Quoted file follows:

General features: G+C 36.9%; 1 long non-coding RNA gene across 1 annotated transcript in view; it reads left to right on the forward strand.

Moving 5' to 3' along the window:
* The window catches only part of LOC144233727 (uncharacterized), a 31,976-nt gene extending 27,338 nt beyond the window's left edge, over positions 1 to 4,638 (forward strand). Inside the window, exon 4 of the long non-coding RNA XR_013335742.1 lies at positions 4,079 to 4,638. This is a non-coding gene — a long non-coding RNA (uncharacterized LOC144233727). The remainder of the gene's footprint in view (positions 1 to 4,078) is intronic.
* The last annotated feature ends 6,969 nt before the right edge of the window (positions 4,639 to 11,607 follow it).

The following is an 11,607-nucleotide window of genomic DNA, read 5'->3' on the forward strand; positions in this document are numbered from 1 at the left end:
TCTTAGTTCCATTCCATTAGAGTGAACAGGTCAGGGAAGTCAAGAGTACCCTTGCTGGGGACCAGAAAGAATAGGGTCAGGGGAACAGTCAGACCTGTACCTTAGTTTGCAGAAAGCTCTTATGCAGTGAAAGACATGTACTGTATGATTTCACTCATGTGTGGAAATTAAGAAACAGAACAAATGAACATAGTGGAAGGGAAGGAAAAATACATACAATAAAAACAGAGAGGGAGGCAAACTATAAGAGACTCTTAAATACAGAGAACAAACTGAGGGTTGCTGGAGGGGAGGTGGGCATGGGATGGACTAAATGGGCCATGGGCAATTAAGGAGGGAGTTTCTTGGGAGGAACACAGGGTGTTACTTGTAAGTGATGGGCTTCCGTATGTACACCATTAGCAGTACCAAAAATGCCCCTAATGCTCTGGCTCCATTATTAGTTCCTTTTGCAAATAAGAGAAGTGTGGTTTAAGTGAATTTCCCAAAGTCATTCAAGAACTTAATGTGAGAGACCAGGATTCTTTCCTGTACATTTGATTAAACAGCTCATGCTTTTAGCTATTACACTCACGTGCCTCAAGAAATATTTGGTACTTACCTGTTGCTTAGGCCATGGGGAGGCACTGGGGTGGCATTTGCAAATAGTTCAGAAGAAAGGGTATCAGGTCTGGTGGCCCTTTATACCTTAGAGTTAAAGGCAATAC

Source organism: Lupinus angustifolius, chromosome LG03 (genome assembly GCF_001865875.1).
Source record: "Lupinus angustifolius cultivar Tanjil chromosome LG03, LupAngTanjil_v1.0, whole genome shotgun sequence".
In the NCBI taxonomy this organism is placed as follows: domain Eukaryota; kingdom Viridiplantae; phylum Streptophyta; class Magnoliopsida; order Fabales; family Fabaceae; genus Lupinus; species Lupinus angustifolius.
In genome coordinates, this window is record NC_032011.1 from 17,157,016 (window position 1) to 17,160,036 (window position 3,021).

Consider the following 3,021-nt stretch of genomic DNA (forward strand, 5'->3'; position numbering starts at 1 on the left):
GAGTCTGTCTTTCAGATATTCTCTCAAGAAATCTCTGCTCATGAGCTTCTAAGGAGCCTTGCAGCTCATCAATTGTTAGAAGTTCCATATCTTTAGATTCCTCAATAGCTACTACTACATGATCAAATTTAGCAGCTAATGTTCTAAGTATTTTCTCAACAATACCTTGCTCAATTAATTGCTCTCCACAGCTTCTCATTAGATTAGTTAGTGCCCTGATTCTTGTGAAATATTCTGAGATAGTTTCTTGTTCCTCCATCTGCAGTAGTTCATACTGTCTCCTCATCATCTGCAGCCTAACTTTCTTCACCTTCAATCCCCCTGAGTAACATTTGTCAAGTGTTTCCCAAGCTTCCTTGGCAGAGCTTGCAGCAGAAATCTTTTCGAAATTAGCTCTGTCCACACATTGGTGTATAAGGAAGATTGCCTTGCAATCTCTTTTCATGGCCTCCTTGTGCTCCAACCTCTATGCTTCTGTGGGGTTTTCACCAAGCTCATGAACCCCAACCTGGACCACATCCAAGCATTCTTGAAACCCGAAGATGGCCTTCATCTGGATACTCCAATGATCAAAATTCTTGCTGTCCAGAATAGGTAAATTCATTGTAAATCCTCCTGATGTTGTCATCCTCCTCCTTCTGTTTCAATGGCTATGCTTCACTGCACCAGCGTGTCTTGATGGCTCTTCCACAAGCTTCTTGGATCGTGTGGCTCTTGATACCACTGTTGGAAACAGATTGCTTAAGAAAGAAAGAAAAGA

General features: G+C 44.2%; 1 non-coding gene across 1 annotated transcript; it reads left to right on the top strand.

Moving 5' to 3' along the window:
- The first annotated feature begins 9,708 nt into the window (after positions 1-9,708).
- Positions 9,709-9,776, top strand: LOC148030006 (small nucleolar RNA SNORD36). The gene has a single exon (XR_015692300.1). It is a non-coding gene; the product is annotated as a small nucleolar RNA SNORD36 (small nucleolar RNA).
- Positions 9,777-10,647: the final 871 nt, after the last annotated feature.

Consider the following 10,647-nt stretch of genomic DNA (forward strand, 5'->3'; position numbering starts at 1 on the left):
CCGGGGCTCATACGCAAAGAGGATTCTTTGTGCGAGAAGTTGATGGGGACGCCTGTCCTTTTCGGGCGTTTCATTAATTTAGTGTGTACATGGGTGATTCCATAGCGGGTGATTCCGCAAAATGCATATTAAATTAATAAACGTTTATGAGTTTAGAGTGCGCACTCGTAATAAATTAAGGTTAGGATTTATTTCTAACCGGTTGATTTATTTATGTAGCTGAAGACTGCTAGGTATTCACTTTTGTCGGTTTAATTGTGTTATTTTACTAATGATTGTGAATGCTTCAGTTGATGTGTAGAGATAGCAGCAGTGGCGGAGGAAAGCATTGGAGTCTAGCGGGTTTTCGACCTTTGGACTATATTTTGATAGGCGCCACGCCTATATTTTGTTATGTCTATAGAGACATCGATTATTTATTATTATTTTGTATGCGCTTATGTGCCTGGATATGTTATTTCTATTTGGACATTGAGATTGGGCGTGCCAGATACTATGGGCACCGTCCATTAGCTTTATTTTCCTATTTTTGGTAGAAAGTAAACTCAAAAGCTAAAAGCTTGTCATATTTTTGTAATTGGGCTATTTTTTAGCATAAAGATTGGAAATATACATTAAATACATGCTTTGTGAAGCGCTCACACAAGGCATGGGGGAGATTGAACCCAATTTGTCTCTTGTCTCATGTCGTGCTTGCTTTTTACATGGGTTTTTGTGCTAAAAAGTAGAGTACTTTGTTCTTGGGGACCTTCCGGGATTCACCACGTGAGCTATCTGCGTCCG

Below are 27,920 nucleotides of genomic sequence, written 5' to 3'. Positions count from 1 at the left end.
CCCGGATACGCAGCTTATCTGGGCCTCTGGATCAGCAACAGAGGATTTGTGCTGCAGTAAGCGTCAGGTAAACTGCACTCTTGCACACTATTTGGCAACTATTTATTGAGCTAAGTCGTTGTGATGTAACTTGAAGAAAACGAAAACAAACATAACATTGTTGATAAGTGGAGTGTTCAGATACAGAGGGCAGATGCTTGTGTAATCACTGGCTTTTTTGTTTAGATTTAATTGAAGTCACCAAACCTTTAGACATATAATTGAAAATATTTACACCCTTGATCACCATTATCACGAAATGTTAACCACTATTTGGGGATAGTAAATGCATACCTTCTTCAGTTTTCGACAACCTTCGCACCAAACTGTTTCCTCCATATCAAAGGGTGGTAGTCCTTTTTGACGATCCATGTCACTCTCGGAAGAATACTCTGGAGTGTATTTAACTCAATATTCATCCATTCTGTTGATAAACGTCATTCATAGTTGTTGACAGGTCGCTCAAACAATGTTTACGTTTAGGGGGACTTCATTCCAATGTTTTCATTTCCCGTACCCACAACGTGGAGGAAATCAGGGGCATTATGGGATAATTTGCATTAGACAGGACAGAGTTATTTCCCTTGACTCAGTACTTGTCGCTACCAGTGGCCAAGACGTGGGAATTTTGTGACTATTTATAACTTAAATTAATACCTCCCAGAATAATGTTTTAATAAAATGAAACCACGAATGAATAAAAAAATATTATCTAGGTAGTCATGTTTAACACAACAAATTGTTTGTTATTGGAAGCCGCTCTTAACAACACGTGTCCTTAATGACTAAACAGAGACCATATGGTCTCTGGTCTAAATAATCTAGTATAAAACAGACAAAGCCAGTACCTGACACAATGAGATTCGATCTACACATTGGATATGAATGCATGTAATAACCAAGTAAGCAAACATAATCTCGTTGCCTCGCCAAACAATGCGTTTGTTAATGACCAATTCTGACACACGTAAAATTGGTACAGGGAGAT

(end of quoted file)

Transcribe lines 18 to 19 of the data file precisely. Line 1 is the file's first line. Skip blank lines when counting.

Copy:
Consider the following 10,647-nt stretch of genomic DNA (forward strand, 5'->3'; position numbering starts at 1 on the left):
CCGGGGCTCATACGCAAAGAGGATTCTTTGTGCGAGAAGTTGATGGGGACGCCTGTCCTTTTCGGGCGTTTCATTAATTTAGTGTGTACATGGGTGATTCCATAGCGGGTGATTCCGCAAAATGCATATTAAATTAATAAACGTTTATGAGTTTAGAGTGCGCACTCGTAATAAATTAAGGTTAGGATTTATTTCTAACCGGTTGATTTATTTATGTAGCTGAAGACTGCTAGGTATTCACTTTTGTCGGTTTAATTGTGTTATTTTACTAATGATTGTGAATGCTTCAGTTGATGTGTAGAGATAGCAGCAGTGGCGGAGGAAAGCATTGGAGTCTAGCGGGTTTTCGACCTTTGGACTATATTTTGATAGGCGCCACGCCTATATTTTGTTATGTCTATAGAGACATCGATTATTTATTATTATTTTGTATGCGCTTATGTGCCTGGATATGTTATTTCTATTTGGACATTGAGATTGGGCGTGCCAGATACTATGGGCACCGTCCATTAGCTTTATTTTCCTATTTTTGGTAGAAAGTAAACTCAAAAGCTAAAAGCTTGTCATATTTTTGTAATTGGGCTATTTTTTAGCATAAAGATTGGAAATATACATTAAATACATGCTTTGTGAAGCGCTCACACAAGGCATGGGGGAGATTGAACCCAATTTGTCTCTTGTCTCATGTCGTGCTTGCTTTTTACATGGGTTTTTGTGCTAAAAAGTAGAGTACTTTGTTCTTGGGGACCTTCCGGGATTCACCACGTGAGCTATCTGCGTCCG